--- In gaykingdom@yahoogroups.com, "R. Mitchell Deighan"
        <mitch.deighan@v...> wrote:
        > hey guys, hope this isn1t considered off topic...
        > it was extremely exciting to just hear about this possibly monumental
        > medical breakthrough!!:
        > Mitch
        > (ps: last night, I heard this reported on our local FOX affiliate,
        > WTXF-TV29, here in Philly)
        >
        > Discovery 'Can Destroy HIV' Researchers Claim
        > by The Associated Press
        > Posted: December 13, 2004 2:02 pm ET
        >
        > (Piscataway, New Jersey) Researchers at Rutgers University say they
        > have developed a trio of drugs they believe can destroy HIV, the
        > virus that causes AIDS.
        >
        > The drugs, called DAPYs, mimic the virus by changing shape, which
        > enables them to interfere with the way HIV attacks the immune system.
        >
        > Tests conducted in conjunction with Johnson and Johnson have shown
        > the drug to be easily absorbed with minimal side effects. It also can
        > be taken in one pill, in contrast to the drug cocktails currently
        > taken by many AIDS patients.
        >
        > "This could be it," Stephen Smith, the head of the department of
        > infectious diseases at Saint Michael's Medical Center in Newark, told
        > The Sunday Star-Ledger of Newark. "We're all looking for the next
        > class of drugs."
        >
        > A research team led by Rutgers chemist Eddy Arnold pre-published
        > details of the most promising of the three drugs, known as R278474,
        > last month in the electronic edition of the Journal of Medicinal
        > Chemistry. Full details will be published in the journal in early
        > 2005.
        >
        > Arnold, 47, has worked at dismantling the AIDS virus over the last 20
        > years. He uses X-ray crystallography, a technique to determine the
        > structure of molecules, the smallest particles that can retain all
        > the characteristics of an element or compound.
        >
        > The research has targeted reverse transcriptase, a submiscroscopic
        > protein composed of two coiled chains of amino acids. It is
        > considered HIV's key protein.
        >
        > "Reverse transcriptase is very important in the biology of AIDS,"
        > Smith said. "If you can really inhibit reverse transcriptase, you can
        > stop AIDS."
        >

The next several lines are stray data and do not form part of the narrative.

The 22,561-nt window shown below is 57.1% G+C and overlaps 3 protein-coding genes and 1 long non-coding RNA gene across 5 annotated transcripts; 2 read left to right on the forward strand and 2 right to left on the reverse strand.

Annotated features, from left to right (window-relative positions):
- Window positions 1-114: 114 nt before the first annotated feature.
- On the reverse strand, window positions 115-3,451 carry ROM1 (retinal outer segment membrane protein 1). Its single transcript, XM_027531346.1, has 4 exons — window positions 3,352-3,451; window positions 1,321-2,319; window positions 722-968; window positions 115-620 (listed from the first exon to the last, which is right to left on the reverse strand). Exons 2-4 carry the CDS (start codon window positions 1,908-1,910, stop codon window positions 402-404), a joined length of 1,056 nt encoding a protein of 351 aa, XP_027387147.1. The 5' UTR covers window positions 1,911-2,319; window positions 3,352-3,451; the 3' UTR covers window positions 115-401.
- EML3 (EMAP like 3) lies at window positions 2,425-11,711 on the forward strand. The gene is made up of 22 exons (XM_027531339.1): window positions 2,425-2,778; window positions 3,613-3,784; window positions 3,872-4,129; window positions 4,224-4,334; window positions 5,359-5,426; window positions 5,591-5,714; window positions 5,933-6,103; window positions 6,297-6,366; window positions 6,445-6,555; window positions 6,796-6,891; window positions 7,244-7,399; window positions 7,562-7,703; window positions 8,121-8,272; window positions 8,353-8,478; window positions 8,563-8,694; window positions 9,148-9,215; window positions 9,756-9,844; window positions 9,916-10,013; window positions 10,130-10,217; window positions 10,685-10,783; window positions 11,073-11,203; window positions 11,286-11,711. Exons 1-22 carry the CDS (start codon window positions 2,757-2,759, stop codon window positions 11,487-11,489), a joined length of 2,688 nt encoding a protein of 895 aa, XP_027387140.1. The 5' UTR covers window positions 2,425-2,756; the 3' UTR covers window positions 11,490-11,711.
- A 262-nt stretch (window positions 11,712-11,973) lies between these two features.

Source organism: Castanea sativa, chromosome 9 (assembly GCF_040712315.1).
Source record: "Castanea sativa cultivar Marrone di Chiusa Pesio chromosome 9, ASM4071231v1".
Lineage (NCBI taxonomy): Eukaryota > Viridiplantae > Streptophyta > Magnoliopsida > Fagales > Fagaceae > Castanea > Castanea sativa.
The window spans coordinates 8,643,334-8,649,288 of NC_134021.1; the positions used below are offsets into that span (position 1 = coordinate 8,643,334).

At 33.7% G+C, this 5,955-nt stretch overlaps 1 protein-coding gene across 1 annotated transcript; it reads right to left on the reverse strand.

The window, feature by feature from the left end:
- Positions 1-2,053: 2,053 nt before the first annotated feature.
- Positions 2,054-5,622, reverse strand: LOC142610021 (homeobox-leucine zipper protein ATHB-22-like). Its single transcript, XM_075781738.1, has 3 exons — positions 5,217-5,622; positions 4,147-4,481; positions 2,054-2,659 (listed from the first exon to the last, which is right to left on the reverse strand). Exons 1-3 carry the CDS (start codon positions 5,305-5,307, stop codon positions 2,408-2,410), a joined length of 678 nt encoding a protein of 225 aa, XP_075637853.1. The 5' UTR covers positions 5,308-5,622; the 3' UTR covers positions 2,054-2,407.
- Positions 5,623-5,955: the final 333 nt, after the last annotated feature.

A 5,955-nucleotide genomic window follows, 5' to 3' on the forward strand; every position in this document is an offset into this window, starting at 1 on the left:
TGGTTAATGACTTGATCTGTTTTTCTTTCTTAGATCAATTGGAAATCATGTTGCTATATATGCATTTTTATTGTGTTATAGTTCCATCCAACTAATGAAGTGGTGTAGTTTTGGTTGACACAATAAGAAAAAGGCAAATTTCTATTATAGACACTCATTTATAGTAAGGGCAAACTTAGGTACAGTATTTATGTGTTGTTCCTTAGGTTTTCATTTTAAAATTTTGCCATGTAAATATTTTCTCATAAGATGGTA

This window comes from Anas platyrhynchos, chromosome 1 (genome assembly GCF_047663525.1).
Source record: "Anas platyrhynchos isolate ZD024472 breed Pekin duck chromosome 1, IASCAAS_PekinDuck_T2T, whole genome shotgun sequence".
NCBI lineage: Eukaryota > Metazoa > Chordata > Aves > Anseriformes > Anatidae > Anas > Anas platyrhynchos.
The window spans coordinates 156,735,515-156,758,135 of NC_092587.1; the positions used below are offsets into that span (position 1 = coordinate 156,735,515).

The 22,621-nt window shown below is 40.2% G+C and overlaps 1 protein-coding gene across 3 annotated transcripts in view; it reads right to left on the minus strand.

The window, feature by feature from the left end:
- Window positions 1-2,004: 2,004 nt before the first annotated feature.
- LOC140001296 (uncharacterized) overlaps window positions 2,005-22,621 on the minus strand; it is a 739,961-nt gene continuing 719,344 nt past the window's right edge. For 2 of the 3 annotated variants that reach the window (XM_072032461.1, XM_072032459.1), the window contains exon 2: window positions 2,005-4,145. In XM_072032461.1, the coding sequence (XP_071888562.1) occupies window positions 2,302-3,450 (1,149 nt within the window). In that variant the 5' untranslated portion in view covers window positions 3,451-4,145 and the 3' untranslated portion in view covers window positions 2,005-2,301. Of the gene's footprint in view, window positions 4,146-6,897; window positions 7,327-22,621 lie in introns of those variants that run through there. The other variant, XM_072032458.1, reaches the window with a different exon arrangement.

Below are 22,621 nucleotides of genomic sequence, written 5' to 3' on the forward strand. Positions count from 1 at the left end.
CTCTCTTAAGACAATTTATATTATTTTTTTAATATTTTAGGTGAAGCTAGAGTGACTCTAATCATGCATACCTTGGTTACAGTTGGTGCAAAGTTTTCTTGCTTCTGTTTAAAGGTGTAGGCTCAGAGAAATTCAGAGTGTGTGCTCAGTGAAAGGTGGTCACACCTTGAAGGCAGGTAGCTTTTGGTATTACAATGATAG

> The optimism about R278474 stems from its potential to interfere with
        > an enzyme that the virus needs to copy and insert itself into a human
        > cell.
        >
        > "We're onto something very, very special," Arnold told the newspaper.
        >
        > Arnold established his lab at Rutgers' Center for Advanced
        > Biotechnology and Medicine in 1987. His current 30-member research
        > team is partnered with Johnson and Johnson subsidiaries Janssen
        > Pharmaceutica and Tibotec-Virco NV.
        >
        > An important advancement in Arnold's research came in 1990 when
        > Belgian scientist Paul Janssen was added to the collaboration.
        > Janssen, considered a drug pioneer, published a paper that year that
        > described a new drug that blocked reverse transcriptase but caused
        > resistant strains of the virus to pop up too quickly.
        >
        > Janssen sought out Arnold, who used crystallography to detail the
        > structure of RT. Their work ultimately led to the RT inhibitors.
        >
        > Two earlier relatives of R278474, called TMC-120 and TMC-125, have
        > showed promise in clinical trials. Johnson and Johnson officials told
        > the newspaper that the two drugs are of major interest to them, but
        > did not discuss R278474.
        >
        > "We may eventually win the war against HIV/AIDS. That would be an
        > extremely rewarding and satisfying outcome," Arnold said. "But even
        > to have contributed to helping the health and well-being of the many
        > people infected with HIV will be very satisfying if that were to
        > happen."
        >
        > Ā©Associated Press 2004

        COOL!!! No more toxic cocktails?
        I wish I knew more abpout the so-called "zappers" - they are said to be good.
        http://www.zapperplans.com/plans.html